The chart:

Unemployment offers a disincentive to find work
Unemployment benefits offer a disincentive for Americans to find work

The most troubling thing about this is what is not said in the chart or the study – think about the children growing up in these households where their parents, especially the fathers, are not working. What are they learning about self-sufficiency and the role of government? They are the ones who we are going to task with paying for our lavish entitlement programs in the future. Are people who think that dependency on government is normal being trained to pay for the exploding costs of Social Security and Medicare?

8 thoughts on “Do unemployment benefits discourage people from working?”

  1. A thing that has been noted by many economists (including, IIRC, Digby Jones in Fixing Britain) is that when the government doesn’t raise the minimum wage correspondingly to inflation, but instead decides to add money to the “buffer” of welfare, we find two socioeconomic groups forming:

    1: The working poor. People who are employed full time on minimum wage, unable to claim any kind of benefit because they are employed full time and earning the minimum wage, yet living paycheck to paycheck. These people are normally undereducated (dropouts before or at high school) or underemployed (educated but finding no work in their field), with more than one child and some debt. Accounting for child care and tax, they would be better off on benefits, but the waiting period before receiving benefits is so long that the few pounds they have in savings would be long gone before they saw any government money, leaving them and their children on the street.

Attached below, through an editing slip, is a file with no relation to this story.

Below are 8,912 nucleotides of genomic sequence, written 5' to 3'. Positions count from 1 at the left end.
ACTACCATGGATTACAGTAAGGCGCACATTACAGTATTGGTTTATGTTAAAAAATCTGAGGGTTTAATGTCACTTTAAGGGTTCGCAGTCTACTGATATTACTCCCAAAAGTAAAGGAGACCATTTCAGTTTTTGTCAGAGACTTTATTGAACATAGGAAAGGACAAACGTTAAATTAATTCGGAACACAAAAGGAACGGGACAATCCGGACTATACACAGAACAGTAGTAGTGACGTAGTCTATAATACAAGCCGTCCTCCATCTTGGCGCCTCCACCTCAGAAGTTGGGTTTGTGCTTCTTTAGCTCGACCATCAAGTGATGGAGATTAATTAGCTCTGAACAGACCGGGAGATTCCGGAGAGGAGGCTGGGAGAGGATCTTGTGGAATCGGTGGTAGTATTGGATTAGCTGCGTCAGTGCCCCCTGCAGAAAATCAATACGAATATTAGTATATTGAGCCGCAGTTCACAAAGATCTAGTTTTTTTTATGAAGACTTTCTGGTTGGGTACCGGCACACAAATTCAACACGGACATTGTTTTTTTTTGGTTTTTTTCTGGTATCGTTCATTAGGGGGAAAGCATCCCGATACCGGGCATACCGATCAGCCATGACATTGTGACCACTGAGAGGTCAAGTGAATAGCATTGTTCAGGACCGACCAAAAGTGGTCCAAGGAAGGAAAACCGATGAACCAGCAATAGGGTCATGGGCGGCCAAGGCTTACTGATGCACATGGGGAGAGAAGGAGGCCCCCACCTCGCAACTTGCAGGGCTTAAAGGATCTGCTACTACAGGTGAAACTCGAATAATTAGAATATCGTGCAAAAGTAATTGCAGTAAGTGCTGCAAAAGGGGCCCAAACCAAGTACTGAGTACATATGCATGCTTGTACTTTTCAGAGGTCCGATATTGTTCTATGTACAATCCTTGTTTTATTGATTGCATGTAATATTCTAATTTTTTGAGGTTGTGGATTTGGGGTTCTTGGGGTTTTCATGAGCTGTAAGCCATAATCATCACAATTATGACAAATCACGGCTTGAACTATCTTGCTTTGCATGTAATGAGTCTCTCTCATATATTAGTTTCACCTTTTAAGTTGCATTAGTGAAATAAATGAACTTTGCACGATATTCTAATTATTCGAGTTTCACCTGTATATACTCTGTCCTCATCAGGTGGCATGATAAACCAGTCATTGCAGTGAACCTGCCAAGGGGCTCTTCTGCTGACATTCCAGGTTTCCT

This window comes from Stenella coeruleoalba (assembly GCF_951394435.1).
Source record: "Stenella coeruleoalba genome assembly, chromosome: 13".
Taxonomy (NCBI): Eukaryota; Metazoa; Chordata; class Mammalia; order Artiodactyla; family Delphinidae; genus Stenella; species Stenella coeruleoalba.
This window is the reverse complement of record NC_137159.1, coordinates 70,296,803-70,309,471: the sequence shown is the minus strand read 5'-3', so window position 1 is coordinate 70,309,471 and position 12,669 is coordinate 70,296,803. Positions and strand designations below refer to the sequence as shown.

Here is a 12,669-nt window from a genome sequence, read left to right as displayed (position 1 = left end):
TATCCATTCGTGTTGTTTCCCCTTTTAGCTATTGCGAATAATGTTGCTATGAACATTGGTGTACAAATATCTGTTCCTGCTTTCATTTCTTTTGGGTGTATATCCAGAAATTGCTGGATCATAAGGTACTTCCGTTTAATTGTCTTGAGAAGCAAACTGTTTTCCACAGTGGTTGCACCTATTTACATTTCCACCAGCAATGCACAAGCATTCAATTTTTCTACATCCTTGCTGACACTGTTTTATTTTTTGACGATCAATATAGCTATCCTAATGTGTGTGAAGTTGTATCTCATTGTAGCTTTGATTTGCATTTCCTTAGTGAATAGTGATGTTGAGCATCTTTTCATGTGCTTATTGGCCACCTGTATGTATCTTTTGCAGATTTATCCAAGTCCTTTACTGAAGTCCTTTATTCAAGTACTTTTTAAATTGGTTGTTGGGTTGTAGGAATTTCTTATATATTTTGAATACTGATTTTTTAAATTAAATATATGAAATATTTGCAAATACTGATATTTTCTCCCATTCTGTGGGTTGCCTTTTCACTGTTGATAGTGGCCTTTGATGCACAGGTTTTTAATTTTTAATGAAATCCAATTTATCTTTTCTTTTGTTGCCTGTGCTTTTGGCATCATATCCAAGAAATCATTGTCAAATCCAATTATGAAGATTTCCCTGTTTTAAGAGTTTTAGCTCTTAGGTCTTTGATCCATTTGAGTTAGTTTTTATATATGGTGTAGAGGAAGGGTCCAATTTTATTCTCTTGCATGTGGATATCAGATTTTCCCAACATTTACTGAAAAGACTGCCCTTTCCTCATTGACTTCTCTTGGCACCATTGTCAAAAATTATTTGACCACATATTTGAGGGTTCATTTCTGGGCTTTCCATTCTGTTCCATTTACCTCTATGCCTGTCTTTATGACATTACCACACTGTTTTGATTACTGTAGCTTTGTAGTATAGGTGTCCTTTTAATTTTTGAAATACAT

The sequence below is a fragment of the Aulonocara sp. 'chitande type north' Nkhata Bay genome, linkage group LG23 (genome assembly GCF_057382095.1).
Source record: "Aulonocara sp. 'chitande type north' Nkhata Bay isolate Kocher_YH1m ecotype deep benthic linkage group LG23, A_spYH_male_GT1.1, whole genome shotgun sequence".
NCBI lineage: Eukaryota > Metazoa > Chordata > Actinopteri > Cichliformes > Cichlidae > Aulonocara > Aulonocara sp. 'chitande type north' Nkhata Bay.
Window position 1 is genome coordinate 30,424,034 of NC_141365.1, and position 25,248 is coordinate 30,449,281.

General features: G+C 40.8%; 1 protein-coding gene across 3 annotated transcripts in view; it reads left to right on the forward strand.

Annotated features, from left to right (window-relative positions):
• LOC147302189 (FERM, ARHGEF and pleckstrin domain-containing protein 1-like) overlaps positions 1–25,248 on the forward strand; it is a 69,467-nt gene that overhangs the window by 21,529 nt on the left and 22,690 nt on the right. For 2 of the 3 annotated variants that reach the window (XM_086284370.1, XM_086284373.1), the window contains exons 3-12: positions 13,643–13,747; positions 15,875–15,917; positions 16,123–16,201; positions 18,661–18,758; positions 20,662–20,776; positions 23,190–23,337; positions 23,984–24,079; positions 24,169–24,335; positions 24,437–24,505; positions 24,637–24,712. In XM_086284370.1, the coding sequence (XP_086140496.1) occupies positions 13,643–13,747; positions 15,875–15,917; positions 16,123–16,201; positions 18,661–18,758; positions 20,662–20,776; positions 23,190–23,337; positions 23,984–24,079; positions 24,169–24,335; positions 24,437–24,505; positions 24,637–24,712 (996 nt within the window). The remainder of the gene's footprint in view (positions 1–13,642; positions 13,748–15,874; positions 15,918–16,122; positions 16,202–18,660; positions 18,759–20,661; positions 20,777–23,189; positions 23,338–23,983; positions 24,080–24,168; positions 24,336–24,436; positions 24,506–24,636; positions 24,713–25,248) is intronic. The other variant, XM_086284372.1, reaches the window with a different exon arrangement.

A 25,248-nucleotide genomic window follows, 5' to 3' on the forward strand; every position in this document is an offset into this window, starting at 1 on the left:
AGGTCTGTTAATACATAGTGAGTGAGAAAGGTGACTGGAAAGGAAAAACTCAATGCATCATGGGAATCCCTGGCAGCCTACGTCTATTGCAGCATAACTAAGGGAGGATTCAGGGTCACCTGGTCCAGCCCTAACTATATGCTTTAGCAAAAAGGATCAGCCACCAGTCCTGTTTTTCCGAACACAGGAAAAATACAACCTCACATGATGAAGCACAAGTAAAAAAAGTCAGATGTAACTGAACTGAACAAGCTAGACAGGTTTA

2: The lock-in benefits. People who are unemployed and in a similar position to the working poor, where the only employment they could find would be minimum wage. Again, they are often with children and debt. If they sought employment their standard of living would drop drastically and they would join the working poor, possibly never to leave. They are also guaranteed emergency money and the possibility of a council house if there is any risk their children could become destitute. So they stay on benefits and live comfortably.

    If the minimum wage were a living wage increased relative to inflation and unemployment benefits were always lower than the minimum wage after tax a lot of these problems would go away. As it is, not only is there no incentive to get work, for many working would make them poorer.

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      1. It’s not doubling and tripling. It’s just ensuring that after taxes the lowest paid people aren’t borderline homeless. If the minimum wage isn’t raised to match inflation, eventually the lowest paid people will be outpriced and end up on benefits.